• Purchases fall in all Durable Goods categories as did Retail Sales.
  • Dollar ignores weak consumption, equities rise then falter.
  • US stimulus payments expected to revive consumption, GDP.

February was not the month for US consumers as Durable Goods followed Retail Sales into contraction, but markets are betting that the latest Washington stimulus payments on top of the waning pandemic will bring back January's buying fervor.

New orders for Durable Goods dropped 1.1%, far below their 0.8% forecast and the January surge of 3.5%. Durable Goods ex Transport fell 0.9% on a 0.6% expectation and 1.6% in January. Orders ex Defense slipped 0.7% after rising 2.3% in the previous month. Nondefense Capital Goods ex aircraft, the business investment proxy, sank 0.8% on an 0.5% prediction and 0.6% in January.

Durable Goods


It was not surprising that Durable Goods purchases turned out to be much weaker than economists expected. These orders are consumer and business items designed to last more than three years in normal use. From automobiles and farm tractors to hair dryers, skis, model railroads, and commercial aircraft, these purchases are a component of Retail Sales.

Stimulus and Retail Sales

The stimulus bill passed by Congress and signed by President Trump in December delivered $600 to many Americans in January. That stipend fueled an extraordinary 7.6% jump in Retail Sales, which, except for the lockdown rebound in May and June, was the largest single month increase in the 29 year history of the series. Sales ex-Autos climbed 8.3% and the Control Group, the analog for the GDP consumption input, rose 8.7%, both the same records as the headline statistic.

Retail Sales


Durable Goods and its components, as above, had a good but by no means a record month in January. Consumers, it seems, spent the free government money as pandemic relief (psychological perhaps) on ephemeral items and did not add it to the family finances for pickup trucks and air conditioners.

The January funds had produced a single burst of spending. They did not change the general economic picture or convince families that recovery was at hand.

With the stimulus payment ended, Retail Sales fell 3% in February, the Control Group dropped 3.5% and ex Autos fell 2.7%.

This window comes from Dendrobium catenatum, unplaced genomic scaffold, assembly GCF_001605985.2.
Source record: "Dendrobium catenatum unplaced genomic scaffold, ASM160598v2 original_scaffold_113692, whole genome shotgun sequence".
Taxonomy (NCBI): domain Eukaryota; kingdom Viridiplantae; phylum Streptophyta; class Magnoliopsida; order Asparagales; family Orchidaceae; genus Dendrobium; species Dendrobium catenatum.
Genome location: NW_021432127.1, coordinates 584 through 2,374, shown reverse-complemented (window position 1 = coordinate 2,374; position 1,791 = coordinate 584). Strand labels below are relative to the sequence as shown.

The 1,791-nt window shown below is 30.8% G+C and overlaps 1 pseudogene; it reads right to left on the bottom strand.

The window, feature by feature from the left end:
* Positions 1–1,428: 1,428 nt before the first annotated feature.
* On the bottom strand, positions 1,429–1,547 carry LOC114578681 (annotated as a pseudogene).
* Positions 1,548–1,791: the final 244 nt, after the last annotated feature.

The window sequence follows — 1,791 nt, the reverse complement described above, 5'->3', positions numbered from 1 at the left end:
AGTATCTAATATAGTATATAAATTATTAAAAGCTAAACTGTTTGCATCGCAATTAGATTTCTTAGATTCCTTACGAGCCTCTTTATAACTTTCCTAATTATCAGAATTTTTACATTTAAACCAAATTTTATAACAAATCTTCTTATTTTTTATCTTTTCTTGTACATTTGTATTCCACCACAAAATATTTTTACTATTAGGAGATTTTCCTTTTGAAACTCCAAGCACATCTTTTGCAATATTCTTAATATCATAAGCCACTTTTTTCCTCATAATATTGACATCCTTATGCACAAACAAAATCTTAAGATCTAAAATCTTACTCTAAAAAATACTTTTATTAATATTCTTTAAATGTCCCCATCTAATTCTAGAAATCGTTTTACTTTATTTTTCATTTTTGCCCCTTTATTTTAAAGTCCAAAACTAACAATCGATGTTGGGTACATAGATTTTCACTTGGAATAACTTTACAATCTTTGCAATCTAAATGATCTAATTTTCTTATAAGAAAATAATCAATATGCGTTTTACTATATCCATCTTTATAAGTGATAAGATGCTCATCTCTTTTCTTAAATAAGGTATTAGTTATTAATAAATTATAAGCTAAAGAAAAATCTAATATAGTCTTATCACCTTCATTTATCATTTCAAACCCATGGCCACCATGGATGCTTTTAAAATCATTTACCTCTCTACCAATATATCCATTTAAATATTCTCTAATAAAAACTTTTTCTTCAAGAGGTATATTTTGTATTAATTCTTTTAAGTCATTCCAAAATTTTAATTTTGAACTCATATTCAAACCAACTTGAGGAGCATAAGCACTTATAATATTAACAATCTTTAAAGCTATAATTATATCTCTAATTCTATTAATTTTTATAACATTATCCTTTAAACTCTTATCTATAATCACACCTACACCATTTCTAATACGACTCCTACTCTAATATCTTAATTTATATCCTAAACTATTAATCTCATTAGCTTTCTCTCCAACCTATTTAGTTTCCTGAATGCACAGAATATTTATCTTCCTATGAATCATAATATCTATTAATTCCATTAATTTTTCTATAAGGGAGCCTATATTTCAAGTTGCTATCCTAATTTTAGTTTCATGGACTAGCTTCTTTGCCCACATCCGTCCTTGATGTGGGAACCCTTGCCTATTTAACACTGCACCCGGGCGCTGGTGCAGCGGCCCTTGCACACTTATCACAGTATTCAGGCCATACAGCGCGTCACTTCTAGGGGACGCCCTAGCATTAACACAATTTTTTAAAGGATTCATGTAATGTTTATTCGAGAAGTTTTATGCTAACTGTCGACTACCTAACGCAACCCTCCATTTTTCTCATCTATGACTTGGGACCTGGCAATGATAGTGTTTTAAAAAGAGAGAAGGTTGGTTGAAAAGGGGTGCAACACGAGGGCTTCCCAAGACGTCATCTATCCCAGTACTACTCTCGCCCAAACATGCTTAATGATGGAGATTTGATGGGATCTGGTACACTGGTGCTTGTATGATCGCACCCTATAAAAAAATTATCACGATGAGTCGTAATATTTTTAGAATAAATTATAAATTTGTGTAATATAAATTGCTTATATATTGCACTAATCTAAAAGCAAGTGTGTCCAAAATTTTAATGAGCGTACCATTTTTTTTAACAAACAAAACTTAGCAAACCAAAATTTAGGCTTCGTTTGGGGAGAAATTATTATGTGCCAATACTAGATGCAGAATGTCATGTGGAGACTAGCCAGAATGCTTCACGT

Market response

The near inevitability of weak Durable Goods Orders following poor Retail Sales, despite the mildly optimistic forecasts, accounts for the initial equity reaction.

The S&P 500 and Dow opened higher and early in the session were up by 0.8% and 1% respectively.

Both averages fell sharply toward the close as technology stocks surrendered their gains and the market rotation out of growth names and into cyclicals continued.

The S&P 500 ended down 0.6% to 3,889.14 with the losses coming in the final minutes of trading. The technology based Nasdaq Composite slid 2% to 12,961.89, finishing at the low. Apple, Facebook and Netflix all dropped more than 2%. Tesla plunged 4.8%.

The Dow tumbled 3.09 points to 32,460.06, entering the red in the last seconds of the day. At one point the average was up 317.

Treasury yields were mixed with the 10-year bond losing two points to 1.617% and the 5-year adding one point to 0.835%.

5-year Treasury yield


The dollar was the unequivocal winner on the day rising in the EUR/USD, USD/JPY, GDP/USD and AUD/USD. Only the Canadian dollar eked out a small gain against the the greenback, aided by a 6% jump in West Texas Intermediate (WTI).


Markets remain focused on the recovery and convinced that the waning pandemic in the US, assisted by some of the highest vaccination rates in the world and massive government stimulus spending, will deliver robust growth and employment in the next several quarters.

Even the Federal Reserve seems to be optimistic, with 6.5% GDP in its March projections for 2021.

If the January American consumer returns with the $1400 stimulus payment, it will be no less than markets expect. 

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